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ALK positive inflammatory myofibroblastic tumour of the pineal region
  1. A J Clarke1,
  2. T S Jacques2,
  3. M J Galloway2,
  4. M Thom2,
  5. N D Kitchen3,
  6. G T Plant1
  1. 1Department of Neurology, National Hospital for Neurology and Neurosurgery, Queen Square, London WC1N 3BG, UK
  2. 2Department of Neuropathology, National Hospital for Neurology and Neurosurgery
  3. 3Department of Neurosurgery, National Hospital for Neurology and Neurosurgery
  1. Correspondence to:
 Dr A J Clarke
 Department of Neurology, National Hospital for Neurology and Neurosurgery, Queen Square, London WC1N 3BG, UK; alexactualmedia.com

Abstract

Inflammatory myofibroblastic tumours (IMTs) are an uncommon spindle cell neoplasm with a dense inflammatory infiltrate, usually encountered in children. IMTs of the central nervous system are extremely rare. This report describes the case of an IMT in a 61 year old man, in the pineal region. The tumour was completely excised, and immunohistochemistry demonstrated anaplastic lymphoma kinase 1 expression. There was no tumour recurrence during 18 months of follow up. Our case extends both the age range and sites of occurrence of this rare tumour.

  • ALK, anaplastic lymphoma kinase
  • IMT, anaplastic lymphoma kinase
  • inflammatory myofibroblastic tumour
  • inflammatory pseudotumour
  • anaplastic lymphoma kinase
  • anaplastic lymphoma kinase

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Inflammatory myofibroblastic tumours (IMTs) are distinctive lesions composed of myofibroblastic spindle cells with a prominent inflammatory infiltrate of lymphocytes, macrophages, and granulocytes. These tumours are encountered throughout the body, but are most frequently found in children, in the lungs or in relation to the gastrointestinal or genitourinary systems. Involvement of the central nervous system is very rare, with only around 60 cases reported in the literature. Recently, a subset of IMTs has been identified that overexpresses the tyrosine kinase anaplastic lymphoma kinase (ALK) as a result of clonal cytogenetic rearrangements. We report the case of an ALK positive IMT arising from the third ventricle, which was completely resected. The tumour was from a patient of an older age group than has previously been described, either within or outside of the central nervous system.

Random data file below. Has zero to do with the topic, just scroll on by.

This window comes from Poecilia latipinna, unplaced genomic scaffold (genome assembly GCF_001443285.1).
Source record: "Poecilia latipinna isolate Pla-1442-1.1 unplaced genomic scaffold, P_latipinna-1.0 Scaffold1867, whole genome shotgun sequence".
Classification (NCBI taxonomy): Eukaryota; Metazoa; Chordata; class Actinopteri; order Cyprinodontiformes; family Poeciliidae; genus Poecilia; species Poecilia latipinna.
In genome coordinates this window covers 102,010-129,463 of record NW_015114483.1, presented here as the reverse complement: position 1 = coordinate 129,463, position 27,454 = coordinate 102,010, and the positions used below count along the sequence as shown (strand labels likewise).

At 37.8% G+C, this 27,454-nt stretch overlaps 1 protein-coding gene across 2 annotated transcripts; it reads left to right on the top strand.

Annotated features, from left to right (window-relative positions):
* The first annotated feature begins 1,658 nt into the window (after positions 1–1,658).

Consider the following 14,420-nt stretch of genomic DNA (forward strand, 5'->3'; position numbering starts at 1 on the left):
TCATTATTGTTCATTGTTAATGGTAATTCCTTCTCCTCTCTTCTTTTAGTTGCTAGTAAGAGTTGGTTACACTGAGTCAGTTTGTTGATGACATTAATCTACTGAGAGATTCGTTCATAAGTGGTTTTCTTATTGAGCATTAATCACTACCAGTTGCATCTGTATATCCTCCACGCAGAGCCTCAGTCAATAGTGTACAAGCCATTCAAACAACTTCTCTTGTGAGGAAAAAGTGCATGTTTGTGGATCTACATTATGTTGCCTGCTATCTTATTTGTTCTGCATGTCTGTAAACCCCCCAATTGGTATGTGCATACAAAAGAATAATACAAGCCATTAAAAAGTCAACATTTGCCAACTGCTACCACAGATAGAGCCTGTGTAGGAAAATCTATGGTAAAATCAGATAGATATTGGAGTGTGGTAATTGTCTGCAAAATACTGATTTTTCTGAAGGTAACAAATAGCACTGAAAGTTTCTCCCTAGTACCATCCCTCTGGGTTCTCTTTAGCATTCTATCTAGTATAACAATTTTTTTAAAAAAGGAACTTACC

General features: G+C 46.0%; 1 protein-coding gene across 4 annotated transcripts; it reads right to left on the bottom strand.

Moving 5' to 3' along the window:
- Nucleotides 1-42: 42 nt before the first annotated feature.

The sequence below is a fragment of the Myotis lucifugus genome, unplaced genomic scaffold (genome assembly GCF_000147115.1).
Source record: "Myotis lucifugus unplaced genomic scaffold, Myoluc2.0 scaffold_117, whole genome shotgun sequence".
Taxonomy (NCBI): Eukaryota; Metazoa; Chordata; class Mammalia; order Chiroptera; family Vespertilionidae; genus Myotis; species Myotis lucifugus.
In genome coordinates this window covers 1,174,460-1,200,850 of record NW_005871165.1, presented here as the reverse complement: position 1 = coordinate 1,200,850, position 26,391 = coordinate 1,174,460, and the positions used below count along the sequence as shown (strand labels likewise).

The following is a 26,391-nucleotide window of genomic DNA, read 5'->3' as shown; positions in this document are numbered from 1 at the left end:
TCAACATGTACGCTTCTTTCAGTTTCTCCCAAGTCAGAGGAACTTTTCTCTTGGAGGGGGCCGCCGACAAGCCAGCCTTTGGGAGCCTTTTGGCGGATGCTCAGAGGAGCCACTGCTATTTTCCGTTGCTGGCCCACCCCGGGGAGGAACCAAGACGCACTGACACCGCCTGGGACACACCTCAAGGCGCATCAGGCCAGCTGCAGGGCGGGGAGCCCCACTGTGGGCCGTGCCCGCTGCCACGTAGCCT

“Inflammatory myofibroblastic tumours are encountered throughout the body, but are most frequently found in children, in the lungs or in relation to the gastrointestinal or genitourinary systems”

CASE REPORT

Clinical presentation and imaging

A 61 year old man with no relevant past medical history was referred because of bilateral optic disc swelling. The finding was an incidental discovery during an eye examination. There had been no preceding symptoms, features of focal neurological deficit, or raised intracranial pressure. Magnetic resonance imaging (fig 1) revealed a 2 cm mass within the third ventricle, arising from the region of the pineal gland. It returned a heterogeneous signal on T1 and T2 weighted sequences, and was enhanced after the administration of gadolinium. There was associated mild hydrocephalus and oedema of the surrounding parenchyma. On the imaging appearances, resection was planned.

Figure 1

 Coronal T1 weighted magnetic resonance images (A) before and (B) after contrast with gadolinium showing an enhancing 2 cm tumour in the third ventricle in the region of the pineal gland, with mild hydrocephalus.

Surgery and postoperative course

The tumour was approached from a transventricular route and found to be a 2 cm mass of fleshy character and of moderate vascularity, apparently arising directly from the pineal gland. It was completely removed without immediate complication. Postoperatively, the patient recovered from a temporary amnesic syndrome, and no tumour recurrence was evident during the 18 months of follow up.

HISTOPATHOLOGICAL EXAMINATION